Jeff Bezos and his wife MacKenzie Bezos launched a US$2 billion fund to help homeless families and create a network of non-profit preschools in low-income communities.
Amazon founder Jeff Bezos is to launch a $2bn (£1.53bn) fund to help homeless families and launch pre-schools in poor communities.
A separate "Academies Fund" would open and operate "a network of high-quality, full-scholarship, Montessori-inspired preschools in underserved communities", he wrote.
Mr Bezos, the world's richest person, announced the scheme on Twitter a year after asking for ideas on how he could use his fortune, estimated at $163 billion, for charitable efforts. "The media is going to be fine", he said during the conversation with economic club president David Rubenstein.
Jeff Bezos, president and CEO of Amazon and owner of The Washington Post, speaks at the Economic Club of Washington DC's "Milestone Celebration Dinner" in Washington on September 13, 2018.
Despite his "world's wealthiest man" title, Bezos isn't known for his philanthropy in the same way as Bill Gates and Mark Zuckerberg, often preferring to focus on long-term initiatives. "We will announce a decision before the end of this year", Bezos said.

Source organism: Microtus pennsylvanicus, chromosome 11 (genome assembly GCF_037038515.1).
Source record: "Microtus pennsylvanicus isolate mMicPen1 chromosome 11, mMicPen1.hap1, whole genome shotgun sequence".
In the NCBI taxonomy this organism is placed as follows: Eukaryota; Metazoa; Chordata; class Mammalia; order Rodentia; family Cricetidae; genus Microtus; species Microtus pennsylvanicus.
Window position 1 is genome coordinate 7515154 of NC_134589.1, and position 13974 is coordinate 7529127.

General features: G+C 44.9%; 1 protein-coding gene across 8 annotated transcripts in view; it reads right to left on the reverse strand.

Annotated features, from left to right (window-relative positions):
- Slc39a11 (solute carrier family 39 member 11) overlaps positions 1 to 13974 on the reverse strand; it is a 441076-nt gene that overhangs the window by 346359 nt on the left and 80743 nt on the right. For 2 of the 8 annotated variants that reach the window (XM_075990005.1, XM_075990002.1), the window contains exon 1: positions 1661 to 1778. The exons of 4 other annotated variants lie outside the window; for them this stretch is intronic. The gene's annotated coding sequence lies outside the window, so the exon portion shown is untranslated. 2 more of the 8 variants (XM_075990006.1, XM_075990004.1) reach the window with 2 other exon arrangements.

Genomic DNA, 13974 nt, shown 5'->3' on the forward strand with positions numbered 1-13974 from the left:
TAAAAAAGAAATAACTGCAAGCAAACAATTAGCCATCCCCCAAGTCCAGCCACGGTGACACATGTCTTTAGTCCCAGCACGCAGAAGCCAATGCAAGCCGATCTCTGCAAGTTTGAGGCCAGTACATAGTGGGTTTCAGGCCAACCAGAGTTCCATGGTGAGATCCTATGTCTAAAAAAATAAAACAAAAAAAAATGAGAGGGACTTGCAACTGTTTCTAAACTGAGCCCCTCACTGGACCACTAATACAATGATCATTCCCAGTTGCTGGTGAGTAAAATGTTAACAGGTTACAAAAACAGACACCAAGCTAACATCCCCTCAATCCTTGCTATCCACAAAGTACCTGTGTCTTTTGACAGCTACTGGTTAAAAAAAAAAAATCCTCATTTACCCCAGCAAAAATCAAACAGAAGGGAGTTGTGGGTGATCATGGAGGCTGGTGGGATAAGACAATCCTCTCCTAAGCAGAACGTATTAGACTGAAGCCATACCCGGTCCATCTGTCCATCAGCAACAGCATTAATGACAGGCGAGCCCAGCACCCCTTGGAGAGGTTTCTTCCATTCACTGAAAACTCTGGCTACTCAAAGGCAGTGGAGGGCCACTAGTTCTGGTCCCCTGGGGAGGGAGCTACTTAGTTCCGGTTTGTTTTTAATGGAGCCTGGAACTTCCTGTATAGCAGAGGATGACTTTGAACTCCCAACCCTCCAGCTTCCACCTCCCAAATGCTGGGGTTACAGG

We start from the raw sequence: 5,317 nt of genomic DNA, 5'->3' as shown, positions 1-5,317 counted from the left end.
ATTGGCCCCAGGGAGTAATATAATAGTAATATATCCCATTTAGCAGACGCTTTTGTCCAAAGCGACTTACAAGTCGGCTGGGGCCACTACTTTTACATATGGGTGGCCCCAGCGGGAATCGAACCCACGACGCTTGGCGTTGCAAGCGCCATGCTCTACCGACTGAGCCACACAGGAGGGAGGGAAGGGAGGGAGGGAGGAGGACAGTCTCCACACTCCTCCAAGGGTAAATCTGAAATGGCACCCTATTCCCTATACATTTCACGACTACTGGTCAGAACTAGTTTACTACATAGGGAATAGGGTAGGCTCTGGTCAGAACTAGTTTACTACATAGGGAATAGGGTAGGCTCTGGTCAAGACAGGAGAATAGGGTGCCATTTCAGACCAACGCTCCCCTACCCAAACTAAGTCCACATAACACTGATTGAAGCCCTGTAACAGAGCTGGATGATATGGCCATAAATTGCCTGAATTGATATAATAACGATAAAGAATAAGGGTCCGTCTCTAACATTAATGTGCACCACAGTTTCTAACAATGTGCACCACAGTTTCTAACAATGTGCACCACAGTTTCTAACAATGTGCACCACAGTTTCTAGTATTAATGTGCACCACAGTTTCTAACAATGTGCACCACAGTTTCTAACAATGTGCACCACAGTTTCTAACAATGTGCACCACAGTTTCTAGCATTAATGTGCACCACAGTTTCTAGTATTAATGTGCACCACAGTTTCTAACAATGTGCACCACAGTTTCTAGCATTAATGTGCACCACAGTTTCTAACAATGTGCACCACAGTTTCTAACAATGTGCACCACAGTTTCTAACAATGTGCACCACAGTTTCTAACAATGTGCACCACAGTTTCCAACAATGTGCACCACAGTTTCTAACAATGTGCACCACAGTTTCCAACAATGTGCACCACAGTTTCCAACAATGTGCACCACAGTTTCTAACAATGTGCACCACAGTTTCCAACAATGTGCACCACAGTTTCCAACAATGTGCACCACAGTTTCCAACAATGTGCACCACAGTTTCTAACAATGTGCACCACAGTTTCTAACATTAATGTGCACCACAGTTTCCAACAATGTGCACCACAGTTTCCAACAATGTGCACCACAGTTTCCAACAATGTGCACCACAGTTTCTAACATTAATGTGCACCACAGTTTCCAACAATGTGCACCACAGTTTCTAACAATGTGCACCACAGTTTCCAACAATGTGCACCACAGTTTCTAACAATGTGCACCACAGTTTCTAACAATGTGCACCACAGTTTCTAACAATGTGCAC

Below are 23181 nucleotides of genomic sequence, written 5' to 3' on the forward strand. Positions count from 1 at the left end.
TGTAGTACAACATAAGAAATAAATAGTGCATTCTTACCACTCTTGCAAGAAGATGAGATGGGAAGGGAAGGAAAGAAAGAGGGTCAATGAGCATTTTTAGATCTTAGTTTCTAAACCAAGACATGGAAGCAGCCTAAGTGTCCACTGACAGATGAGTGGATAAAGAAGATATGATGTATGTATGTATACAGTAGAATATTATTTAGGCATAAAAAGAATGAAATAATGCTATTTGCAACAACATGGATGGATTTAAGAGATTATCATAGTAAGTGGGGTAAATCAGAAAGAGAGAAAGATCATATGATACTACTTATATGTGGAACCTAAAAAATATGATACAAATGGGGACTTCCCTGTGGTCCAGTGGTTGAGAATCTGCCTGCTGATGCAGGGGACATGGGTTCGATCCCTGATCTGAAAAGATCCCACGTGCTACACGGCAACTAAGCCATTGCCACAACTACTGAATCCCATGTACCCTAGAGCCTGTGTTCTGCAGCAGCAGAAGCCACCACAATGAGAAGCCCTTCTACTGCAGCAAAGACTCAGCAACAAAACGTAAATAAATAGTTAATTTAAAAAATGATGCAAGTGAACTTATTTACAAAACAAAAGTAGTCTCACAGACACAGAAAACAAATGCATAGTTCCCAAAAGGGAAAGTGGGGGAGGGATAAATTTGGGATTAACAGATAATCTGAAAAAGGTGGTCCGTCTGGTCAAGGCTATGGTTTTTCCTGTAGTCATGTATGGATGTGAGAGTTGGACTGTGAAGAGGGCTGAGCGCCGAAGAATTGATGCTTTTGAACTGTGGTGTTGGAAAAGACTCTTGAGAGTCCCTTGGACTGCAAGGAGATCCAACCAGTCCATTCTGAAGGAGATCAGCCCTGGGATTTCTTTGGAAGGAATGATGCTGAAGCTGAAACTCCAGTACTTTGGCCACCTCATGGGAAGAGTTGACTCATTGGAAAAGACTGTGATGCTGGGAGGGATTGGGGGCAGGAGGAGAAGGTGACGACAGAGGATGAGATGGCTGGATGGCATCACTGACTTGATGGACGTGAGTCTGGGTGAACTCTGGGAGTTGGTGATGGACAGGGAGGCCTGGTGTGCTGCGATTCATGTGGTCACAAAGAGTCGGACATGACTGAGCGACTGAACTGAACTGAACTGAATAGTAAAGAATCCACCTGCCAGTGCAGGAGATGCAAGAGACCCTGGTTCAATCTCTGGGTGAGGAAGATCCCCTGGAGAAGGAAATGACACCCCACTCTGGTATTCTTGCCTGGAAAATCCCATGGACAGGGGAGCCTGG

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Bezos has yet to join "The Giving Pledge" created by fellow billionaires Bill and Melinda Gates and Warren Buffett, whose more than 180 signatories have promised to give more than half of their fortunes to philanthropy. Earlier this year, the company partnered with the Seattle nonprofit Mary's Place to build a permanent homeless shelter in its headquarters.
He also operates the private space exploration firm Blue Origin and owns The Washington Post newspaper.
He has also made donations for cancer research and to Princeton University, his alma mater.
Many on Twitter, however, did not hurry to heap praise on Bezos' new endeavor, pointing out Amazon's practices of underpaying its workers and forcing employees to work in stuffy warehouses without air conditioning.
He said he did not know how much money he would eventually give away. "What the president should say is, 'This is right, I'm glad I'm being scrutinised.' That would be so secure and confident".
Bezos, who founded Amazon as an online book store more than two decades ago, has seen his wealth surge along with Amazon's stock.